Explaining the Concept of Intergenerational Equity: The Case of the Youth Movement in Copenhagen

By Beatrice Mosello.

Published by The International Journal of Sustainability in Economic, Social and Cultural Context

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Talking about environmental justice also implies addressing the much-discussed yet under-theorised concept of intergenerational equity. What does intergenerational equity actually mean, and how to concretely achieve it? This paper will attempt at answering these crucial questions by analysing the youth presence in Copenhagen during the COP15 climate negotiations. An initial literature review will lead us to observe that, although the concept of intergenerational equity has not (yet) been translated into a legal obligation in the sense that it is not explicitly embedded within international, national or regional legal instruments, it still remains a moral responsibility vis-à-vis future generations, which deserve the right to be accounted for in today’s climate change-related decision-making. Nevertheless, despite the absence of a legal rooting, and from a more practical point of view, intergenerational equity means concrete opportunities for implementation. To prove this hypothesis, we will introduce the case of the youth movement that has generated in Copenhagen before, during and after the COP15 negotiations. We will argue that the mobilisation of the world’s youth at local, national, regional and international levels is crucial for operationalising intergenerational equity and hence, at least partly, realising environmental justice. To this end, intergenerational cooperation, education, unity of action and values, commitment, and the capability to use social networks and the media are all key factors intervening in the equation. Our reflexion, therefore, stresses the importance for intergenerational equity not only to embody a requirement for our predecessors to take measures now to address the problems they caused in the past. Additionally and fundamentally, intergenerational equity must mean we, the young generations of today, take measures to avoid perpetrating the same environmental injustices that we accuse others to have committed against us. This basically involves moving our lifestyle away from comfortable consumptive patterns and towards a more aware and informed behaviour that first and foremost conforms to morality and nature.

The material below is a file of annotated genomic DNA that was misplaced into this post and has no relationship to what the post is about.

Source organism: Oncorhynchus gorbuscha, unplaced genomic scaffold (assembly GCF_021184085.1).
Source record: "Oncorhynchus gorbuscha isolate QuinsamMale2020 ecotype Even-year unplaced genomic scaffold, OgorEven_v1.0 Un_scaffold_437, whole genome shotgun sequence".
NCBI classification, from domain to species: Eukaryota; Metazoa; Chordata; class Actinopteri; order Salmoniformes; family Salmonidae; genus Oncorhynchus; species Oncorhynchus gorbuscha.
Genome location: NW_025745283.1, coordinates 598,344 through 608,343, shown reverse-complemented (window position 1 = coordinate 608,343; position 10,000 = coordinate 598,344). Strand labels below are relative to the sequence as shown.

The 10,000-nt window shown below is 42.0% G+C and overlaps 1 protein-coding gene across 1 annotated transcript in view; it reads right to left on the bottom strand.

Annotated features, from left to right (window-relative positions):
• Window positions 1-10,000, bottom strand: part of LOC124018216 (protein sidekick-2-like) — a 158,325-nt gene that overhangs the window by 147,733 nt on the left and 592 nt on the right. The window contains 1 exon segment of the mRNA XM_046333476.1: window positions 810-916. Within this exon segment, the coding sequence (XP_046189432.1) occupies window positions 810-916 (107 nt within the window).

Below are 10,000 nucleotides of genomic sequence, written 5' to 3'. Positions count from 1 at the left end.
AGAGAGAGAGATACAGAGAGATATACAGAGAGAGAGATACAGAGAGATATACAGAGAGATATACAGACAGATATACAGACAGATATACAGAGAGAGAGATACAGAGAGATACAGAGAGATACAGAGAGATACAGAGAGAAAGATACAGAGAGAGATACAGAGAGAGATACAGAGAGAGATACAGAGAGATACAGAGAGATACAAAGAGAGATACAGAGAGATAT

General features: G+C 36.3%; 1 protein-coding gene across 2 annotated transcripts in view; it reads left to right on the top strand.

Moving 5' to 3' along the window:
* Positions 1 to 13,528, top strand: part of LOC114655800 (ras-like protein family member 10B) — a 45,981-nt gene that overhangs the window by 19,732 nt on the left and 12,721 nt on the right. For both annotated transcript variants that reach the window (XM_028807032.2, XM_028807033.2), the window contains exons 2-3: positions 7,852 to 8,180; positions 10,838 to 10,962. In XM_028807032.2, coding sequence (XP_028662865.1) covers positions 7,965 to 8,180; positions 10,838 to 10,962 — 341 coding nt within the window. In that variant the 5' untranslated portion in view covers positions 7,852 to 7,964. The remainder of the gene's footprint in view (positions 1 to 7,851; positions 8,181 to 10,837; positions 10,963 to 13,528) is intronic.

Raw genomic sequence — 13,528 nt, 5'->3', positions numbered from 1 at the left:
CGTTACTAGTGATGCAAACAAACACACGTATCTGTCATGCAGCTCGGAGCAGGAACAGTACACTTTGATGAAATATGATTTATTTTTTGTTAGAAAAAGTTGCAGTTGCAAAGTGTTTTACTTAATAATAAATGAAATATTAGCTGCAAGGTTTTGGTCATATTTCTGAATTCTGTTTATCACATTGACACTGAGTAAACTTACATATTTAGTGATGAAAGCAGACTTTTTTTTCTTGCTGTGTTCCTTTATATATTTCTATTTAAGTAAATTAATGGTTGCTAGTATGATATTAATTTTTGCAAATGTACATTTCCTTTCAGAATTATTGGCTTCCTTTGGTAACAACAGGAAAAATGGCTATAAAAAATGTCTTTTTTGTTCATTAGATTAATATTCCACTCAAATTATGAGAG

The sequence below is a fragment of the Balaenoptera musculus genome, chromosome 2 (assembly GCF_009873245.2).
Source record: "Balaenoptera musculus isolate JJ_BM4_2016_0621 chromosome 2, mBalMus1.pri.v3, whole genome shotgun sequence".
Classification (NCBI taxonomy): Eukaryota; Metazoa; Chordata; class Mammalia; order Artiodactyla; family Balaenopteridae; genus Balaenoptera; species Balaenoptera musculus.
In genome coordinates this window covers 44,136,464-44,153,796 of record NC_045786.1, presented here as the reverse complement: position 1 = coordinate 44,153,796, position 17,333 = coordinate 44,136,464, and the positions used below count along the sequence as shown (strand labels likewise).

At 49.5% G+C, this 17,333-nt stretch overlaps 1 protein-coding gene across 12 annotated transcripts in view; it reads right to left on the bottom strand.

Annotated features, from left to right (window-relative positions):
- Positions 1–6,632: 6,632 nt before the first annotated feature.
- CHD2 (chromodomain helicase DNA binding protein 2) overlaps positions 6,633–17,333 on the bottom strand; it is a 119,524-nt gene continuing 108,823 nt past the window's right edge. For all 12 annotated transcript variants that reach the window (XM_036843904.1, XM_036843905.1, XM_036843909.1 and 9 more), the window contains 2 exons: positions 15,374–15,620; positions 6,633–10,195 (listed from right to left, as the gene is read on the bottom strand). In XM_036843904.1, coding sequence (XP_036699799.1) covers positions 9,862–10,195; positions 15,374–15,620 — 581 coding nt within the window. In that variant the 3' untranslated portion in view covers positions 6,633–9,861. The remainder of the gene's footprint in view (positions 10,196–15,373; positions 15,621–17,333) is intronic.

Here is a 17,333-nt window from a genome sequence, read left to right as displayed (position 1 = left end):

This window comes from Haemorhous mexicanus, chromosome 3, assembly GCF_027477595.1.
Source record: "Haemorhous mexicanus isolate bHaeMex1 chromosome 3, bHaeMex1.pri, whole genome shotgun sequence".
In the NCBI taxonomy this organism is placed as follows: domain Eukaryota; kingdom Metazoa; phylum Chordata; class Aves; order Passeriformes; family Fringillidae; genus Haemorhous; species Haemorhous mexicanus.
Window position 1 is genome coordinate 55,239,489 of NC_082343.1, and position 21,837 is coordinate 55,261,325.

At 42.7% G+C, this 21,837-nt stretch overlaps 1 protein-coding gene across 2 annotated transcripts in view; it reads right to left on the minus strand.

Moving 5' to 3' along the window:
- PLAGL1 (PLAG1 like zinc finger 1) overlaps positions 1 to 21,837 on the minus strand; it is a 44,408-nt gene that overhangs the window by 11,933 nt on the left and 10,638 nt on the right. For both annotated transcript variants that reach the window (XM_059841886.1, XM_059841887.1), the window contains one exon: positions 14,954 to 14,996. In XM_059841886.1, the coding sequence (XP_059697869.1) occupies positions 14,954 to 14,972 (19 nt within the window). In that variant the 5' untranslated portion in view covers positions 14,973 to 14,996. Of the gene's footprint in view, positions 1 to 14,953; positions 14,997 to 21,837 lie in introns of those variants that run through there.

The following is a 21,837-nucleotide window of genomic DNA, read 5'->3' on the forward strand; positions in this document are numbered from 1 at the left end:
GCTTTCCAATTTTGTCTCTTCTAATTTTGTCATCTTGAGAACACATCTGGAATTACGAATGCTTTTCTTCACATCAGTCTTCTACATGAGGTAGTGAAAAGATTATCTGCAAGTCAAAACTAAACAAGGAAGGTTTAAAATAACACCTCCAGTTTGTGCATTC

Keywords: Climate Change, Civil Society, Participation, Intergenerational Equity, Environmental Sustainability, Social Networks

The International Journal of Social Sustainability in Economic, Social and Cultural Context, Volume 8, Issue 2, pp.37-50. Article: Print (Spiral Bound). Article: Electronic (PDF File; 285.546KB).

Dr. Beatrice Mosello

Research Assistant/PhD Student, Environmental Unit, Graduate Institute of International and Development Studies, Geneva, Switzerland

Beatrice Mosello is a Ph.D. candidate at the Graduate Institute of International and Development Studies in Geneva. After having completed a Bachelor’s degree in Development Studies at the University of Pavia (Italy), she obtained a Master’s in Political Science at the Graduate Institute in 2008, with a thesis on multilateral cooperation on the issue of conflict diamonds. After having completed an internship at the Italian Mission to the United Nations in New York, she was a research assistant at the Geneva Centre for the Democratic Control of Armed Forces (DCAF) in the Gender and Security programme, dealing primarily with mainstreaming gender into security sector reform in post-conflict contexts. She is currently employed as a research assistant at the Graduate Institute of International Studies within the framework of the European Union-funded, Assessing Climate Impacts on the Quantity and Quality of Water (ACQWA) project, investigating the socio-economic drivers of climate change.